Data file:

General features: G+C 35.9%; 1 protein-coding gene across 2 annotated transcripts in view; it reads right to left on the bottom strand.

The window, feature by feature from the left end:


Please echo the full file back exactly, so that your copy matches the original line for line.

General features: G+C 35.9%; 1 protein-coding gene across 2 annotated transcripts in view; it reads right to left on the bottom strand.

The window, feature by feature from the left end: